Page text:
Most people who advise on writing tell you to check the spelling and grammar on your work. This is good advice.
However, the trouble is that the tools we often use just aren’t up to the job. Many of us use Microsoft Word for writing, and its built-in spelling and grammar checker for checking our work.
In general, I don’t have an issue with the spell checker, though mine occasionally has a problem with the correct spelling of liaison. However, the MS Word grammar checker leaves a lot to be desired.
Grammar Checker Failings
I’m not the only one to feel this way. In fact, people have been complaining about it for years. Neurogrammar, which is admittedly biased, compares the results from its own grammar checker and Word. Ignore that if you want, but the Seattle Post Intelligencer, which presumably has no ax to grind, also wrote a piece on the failings of Word’s grammar checker.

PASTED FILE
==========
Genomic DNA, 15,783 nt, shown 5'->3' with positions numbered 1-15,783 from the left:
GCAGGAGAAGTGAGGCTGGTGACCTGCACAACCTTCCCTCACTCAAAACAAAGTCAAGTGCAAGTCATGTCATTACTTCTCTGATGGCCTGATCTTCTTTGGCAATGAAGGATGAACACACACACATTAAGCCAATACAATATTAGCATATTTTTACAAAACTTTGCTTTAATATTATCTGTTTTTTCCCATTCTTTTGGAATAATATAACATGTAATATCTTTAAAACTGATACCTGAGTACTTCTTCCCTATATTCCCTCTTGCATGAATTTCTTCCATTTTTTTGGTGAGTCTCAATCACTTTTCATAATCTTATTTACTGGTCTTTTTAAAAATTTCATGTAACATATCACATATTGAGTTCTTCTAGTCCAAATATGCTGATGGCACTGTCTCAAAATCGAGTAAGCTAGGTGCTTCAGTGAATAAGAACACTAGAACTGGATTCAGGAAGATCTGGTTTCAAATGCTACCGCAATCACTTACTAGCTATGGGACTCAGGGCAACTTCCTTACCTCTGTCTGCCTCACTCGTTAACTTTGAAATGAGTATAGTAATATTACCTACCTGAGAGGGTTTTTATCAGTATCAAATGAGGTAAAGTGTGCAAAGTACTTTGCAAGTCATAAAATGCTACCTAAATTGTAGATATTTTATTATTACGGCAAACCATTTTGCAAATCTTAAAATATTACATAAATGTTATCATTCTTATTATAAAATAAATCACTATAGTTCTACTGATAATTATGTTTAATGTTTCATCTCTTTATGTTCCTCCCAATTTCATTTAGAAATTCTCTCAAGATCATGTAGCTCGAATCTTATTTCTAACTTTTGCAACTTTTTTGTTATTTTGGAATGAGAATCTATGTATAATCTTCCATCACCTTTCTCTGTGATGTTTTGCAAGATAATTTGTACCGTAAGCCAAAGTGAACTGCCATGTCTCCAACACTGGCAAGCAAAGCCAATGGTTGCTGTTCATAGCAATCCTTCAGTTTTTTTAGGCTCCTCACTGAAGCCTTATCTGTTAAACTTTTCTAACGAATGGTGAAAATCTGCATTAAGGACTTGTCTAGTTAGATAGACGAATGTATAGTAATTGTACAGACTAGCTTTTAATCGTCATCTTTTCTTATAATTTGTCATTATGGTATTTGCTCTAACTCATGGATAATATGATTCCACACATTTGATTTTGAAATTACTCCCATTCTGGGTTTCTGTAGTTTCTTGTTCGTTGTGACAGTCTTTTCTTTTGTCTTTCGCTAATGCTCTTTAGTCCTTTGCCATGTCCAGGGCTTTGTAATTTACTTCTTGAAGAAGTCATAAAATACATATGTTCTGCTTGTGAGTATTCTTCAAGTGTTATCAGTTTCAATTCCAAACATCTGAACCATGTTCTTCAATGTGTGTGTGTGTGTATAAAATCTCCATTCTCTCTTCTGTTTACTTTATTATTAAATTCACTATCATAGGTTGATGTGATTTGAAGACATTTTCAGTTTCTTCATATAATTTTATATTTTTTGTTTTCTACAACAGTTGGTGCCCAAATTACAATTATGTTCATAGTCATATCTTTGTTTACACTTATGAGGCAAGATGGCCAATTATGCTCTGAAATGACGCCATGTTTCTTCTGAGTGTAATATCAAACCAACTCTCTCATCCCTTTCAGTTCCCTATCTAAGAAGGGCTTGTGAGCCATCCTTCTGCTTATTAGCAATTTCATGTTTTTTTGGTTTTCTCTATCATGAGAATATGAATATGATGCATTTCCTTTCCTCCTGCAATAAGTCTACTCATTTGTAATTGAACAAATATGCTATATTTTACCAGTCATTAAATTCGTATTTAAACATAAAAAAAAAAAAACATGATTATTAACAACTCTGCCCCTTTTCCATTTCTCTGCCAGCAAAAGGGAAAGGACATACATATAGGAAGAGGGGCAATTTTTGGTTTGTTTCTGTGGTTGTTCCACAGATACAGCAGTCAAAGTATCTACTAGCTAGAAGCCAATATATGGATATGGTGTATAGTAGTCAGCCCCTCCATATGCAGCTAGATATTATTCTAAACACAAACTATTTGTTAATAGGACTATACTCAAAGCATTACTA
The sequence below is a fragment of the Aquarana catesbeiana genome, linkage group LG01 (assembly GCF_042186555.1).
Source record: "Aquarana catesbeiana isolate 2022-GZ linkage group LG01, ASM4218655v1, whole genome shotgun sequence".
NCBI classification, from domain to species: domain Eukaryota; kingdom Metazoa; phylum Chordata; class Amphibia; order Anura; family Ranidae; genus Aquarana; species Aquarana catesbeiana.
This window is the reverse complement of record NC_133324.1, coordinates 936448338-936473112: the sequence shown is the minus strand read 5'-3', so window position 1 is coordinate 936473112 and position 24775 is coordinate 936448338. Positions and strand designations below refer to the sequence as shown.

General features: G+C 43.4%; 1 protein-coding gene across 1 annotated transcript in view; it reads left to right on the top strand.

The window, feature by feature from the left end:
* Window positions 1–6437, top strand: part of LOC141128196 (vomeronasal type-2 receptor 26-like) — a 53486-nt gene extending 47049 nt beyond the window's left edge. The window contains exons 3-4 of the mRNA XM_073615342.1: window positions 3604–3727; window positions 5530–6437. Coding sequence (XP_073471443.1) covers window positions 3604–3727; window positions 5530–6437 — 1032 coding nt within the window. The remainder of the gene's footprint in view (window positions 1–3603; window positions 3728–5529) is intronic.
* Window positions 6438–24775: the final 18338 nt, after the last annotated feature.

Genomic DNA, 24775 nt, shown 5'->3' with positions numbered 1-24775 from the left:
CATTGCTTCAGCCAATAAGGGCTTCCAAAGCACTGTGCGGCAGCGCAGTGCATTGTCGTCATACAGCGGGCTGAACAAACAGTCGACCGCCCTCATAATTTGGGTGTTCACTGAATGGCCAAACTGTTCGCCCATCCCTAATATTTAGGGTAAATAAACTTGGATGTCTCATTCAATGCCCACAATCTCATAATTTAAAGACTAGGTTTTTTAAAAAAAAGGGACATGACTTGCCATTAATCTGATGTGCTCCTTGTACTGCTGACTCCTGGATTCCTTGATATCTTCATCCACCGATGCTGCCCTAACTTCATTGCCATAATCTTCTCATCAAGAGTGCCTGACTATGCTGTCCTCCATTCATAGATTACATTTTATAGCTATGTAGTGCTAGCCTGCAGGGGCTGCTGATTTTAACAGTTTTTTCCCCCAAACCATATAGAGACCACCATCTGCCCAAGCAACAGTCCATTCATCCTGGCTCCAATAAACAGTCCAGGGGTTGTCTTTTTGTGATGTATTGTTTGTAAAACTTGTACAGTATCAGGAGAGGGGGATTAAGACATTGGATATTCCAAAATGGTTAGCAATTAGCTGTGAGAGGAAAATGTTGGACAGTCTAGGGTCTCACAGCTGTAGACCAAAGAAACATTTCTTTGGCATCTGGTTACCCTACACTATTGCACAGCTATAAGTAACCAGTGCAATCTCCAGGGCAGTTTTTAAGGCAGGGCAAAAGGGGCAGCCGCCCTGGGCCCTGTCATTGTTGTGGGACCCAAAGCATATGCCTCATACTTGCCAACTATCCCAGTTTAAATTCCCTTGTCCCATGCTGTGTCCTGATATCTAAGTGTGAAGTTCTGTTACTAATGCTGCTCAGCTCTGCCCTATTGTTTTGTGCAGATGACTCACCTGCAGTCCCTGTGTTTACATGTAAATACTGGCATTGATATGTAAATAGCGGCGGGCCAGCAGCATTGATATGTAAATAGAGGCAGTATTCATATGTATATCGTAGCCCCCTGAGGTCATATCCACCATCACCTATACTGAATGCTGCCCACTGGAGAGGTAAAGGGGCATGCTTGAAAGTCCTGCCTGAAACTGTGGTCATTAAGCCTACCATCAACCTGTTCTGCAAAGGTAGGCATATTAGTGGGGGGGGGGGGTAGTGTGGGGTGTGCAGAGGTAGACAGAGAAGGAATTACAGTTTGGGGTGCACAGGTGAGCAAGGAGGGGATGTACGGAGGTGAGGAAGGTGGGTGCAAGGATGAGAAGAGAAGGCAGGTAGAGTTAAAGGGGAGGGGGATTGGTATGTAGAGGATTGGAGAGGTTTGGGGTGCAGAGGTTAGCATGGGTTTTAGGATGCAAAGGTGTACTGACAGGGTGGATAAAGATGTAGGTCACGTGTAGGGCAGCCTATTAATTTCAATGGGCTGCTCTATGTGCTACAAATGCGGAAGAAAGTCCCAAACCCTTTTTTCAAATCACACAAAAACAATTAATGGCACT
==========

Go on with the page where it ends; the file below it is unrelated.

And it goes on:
These match my own experience with the tool. Generally, I write grammatically correct British English, but it only takes one typo to confuse the tool. The grammar checker will remind me about every instance of using passive sentences, but has some strange attitudes to noun and verb agreements.
Where Did It Go Wrong?
Proper names that end in an ‘s’ also confuse the grammar checker, and that’s not all. The University of Washington has some demos of where the grammar checker went wrong. (Check out the letter from Karen for a laugh.)
The study concluded that the grammar check worked better for good writers than for those who needed a lot of help. So, what’s a poor writer to do? The answer is to get some grammar help from different sources, and to proofread. Once you accept that the MS Word grammar checker can get it wrong, it’s amazing how many mistakes you will spot.